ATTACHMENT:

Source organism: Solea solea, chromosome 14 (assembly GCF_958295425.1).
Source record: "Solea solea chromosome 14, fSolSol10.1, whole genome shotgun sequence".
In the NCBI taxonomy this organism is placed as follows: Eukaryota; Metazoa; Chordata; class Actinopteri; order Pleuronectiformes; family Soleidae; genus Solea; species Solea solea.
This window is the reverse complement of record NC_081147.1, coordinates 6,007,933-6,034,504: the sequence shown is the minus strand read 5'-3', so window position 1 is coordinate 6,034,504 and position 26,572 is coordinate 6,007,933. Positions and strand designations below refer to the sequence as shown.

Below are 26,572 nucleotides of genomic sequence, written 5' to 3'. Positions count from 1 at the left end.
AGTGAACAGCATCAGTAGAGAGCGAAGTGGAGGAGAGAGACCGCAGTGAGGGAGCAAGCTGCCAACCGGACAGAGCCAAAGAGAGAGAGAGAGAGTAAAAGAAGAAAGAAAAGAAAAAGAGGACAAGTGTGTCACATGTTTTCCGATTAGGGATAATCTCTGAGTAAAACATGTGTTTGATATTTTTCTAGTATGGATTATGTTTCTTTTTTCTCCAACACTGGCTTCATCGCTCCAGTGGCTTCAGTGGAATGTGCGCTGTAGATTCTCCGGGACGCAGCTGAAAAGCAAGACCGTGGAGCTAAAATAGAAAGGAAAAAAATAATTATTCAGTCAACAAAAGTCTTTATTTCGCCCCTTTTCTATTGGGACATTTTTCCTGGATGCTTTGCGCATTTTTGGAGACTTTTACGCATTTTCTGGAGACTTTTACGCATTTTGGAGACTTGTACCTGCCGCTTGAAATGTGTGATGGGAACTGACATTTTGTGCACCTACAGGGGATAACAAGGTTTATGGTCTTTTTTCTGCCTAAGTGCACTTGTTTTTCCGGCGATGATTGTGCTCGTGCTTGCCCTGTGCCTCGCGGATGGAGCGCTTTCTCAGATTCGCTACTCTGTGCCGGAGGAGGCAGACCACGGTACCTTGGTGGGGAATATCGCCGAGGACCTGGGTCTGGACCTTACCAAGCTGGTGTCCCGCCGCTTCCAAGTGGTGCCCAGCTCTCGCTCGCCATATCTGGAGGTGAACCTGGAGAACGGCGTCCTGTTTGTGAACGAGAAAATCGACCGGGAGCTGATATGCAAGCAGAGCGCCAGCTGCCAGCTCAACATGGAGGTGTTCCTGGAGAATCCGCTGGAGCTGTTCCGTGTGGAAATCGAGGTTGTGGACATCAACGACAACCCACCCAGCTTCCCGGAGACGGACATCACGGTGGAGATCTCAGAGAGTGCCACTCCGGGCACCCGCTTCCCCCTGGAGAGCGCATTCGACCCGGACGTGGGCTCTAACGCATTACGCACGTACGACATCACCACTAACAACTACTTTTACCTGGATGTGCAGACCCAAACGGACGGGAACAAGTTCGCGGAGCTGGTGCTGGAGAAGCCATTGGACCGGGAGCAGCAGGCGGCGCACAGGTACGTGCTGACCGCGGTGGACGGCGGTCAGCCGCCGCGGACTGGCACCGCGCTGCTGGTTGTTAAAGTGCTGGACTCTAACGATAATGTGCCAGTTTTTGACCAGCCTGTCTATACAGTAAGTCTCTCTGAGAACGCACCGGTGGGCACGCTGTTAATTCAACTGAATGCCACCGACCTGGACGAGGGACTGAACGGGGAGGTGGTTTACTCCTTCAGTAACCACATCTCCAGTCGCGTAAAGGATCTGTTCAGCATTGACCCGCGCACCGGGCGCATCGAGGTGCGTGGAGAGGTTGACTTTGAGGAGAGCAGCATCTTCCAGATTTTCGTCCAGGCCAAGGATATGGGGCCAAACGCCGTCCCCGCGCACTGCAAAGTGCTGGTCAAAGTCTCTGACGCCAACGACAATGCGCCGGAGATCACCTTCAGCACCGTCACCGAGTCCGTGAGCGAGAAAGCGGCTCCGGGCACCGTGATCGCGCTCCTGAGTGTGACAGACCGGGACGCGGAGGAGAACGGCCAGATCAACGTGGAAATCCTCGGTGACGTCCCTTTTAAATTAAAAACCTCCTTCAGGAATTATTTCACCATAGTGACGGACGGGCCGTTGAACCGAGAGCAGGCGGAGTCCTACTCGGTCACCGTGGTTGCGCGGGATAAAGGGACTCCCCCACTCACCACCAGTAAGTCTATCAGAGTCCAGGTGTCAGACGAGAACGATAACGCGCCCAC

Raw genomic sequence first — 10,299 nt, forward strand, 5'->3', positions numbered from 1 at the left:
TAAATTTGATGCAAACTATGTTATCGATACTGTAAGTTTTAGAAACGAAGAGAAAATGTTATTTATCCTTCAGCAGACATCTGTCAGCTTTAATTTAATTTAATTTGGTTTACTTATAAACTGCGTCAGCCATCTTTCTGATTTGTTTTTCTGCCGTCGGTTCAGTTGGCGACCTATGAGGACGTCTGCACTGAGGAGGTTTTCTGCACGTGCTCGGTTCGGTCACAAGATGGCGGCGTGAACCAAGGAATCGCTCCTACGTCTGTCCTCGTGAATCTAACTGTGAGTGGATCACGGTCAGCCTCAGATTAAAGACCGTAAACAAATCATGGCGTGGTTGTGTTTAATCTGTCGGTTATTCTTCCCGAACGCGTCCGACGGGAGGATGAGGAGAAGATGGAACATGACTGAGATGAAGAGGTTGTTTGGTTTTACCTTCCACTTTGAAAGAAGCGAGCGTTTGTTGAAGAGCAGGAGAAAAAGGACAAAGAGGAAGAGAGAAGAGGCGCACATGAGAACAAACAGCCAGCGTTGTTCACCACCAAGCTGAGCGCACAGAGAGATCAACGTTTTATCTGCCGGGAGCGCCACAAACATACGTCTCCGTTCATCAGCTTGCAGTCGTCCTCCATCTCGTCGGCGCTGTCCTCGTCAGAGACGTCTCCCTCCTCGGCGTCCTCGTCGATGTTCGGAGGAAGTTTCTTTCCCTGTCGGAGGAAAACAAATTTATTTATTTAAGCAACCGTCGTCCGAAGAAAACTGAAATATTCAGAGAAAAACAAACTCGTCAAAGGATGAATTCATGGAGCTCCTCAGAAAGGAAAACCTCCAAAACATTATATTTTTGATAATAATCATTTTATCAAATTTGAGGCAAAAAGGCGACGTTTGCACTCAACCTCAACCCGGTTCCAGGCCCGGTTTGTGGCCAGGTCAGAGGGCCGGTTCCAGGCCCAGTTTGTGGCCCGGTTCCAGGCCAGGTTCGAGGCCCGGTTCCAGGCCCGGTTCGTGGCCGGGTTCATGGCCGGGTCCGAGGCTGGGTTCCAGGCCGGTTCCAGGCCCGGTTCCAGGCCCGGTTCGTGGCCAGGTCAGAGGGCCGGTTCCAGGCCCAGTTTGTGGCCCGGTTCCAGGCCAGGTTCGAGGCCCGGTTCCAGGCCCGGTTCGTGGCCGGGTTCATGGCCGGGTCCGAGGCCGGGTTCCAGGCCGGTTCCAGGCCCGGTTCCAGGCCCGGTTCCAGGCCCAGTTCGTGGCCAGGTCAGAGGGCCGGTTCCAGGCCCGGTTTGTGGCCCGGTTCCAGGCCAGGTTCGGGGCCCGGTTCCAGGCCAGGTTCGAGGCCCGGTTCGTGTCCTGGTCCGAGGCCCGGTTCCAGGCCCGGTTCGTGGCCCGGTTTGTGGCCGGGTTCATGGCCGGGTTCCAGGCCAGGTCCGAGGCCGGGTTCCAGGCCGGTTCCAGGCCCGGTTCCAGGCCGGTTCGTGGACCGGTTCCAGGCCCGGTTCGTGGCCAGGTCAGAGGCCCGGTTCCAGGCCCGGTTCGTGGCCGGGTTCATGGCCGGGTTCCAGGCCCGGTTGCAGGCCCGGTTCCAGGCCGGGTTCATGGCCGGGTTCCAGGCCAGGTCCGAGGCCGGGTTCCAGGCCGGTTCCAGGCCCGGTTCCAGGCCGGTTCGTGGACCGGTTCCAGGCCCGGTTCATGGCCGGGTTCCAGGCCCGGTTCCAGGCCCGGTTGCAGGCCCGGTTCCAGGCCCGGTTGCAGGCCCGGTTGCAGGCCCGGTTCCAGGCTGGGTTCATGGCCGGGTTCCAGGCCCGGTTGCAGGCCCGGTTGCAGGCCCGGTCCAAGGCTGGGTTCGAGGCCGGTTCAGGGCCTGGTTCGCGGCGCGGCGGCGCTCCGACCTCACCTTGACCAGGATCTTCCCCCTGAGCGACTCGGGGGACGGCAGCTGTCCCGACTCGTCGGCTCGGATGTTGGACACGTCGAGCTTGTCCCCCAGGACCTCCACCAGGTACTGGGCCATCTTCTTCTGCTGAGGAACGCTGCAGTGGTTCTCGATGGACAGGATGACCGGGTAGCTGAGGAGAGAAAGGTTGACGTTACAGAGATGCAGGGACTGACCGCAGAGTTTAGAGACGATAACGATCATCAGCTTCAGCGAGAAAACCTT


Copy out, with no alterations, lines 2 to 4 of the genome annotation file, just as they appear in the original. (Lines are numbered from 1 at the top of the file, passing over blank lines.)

Source record: "Solea solea chromosome 14, fSolSol10.1, whole genome shotgun sequence".
In the NCBI taxonomy this organism is placed as follows: Eukaryota; Metazoa; Chordata; class Actinopteri; order Pleuronectiformes; family Soleidae; genus Solea; species Solea solea.
This window is the reverse complement of record NC_081147.1, coordinates 6,007,933-6,034,504: the sequence shown is the minus strand read 5'-3', so window position 1 is coordinate 6,034,504 and position 26,572 is coordinate 6,007,933. Positions and strand designations below refer to the sequence as shown.